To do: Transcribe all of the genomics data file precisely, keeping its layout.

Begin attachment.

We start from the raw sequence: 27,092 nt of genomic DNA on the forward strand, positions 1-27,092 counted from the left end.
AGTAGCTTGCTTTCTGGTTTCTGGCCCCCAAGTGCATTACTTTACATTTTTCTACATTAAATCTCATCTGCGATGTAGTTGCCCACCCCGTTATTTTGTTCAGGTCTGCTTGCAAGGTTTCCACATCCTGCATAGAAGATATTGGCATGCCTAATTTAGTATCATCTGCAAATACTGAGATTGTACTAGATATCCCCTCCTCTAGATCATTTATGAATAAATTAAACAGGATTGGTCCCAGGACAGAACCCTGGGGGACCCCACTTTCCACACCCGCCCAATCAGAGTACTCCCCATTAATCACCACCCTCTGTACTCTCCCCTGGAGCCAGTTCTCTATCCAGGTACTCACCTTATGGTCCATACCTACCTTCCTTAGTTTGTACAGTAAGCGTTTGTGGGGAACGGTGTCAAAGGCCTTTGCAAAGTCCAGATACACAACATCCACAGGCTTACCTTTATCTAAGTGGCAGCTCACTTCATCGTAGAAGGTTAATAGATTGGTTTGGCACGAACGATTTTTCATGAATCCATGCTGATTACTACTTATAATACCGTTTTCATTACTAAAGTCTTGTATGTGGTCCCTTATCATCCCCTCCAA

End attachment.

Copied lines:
We start from the raw sequence: 27,092 nt of genomic DNA on the forward strand, positions 1-27,092 counted from the left end.
AGTAGCTTGCTTTCTGGTTTCTGGCCCCCAAGTGCATTACTTTACATTTTTCTACATTAAATCTCATCTGCGATGTAGTTGCCCACCCCGTTATTTTGTTCAGGTCTGCTTGCAAGGTTTCCACATCCTGCATAGAAGATATTGGCATGCCTAATTTAGTATCATCTGCAAATACTGAGATTGTACTAGATATCCCCTCCTCTAGATCATTTATGAATAAATTAAACAGGATTGGTCCCAGGACAGAACCCTGGGGGACCCCACTTTCCACACCCGCCCAATCAGAGTACTCCCCATTAATCACCACCCTCTGTACTCTCCCCTGGAGCCAGTTCTCTATCCAGGTACTCACCTTATGGTCCATACCTACCTTCCTTAGTTTGTACAGTAAGCGTTTGTGGGGAACGGTGTCAAAGGCCTTTGCAAAGTCCAGATACACAACATCCACAGGCTTACCTTTATCTAAGTGGCAGCTCACTTCATCGTAGAAGGTTAATAGATTGGTTTGGCACGAACGATTTTTCATGAATCCATGCTGATTACTACTTATAATACCGTTTTCATTACTAAAGTCTTGTATGTGGTCCCTTATCATCCCCTCCAA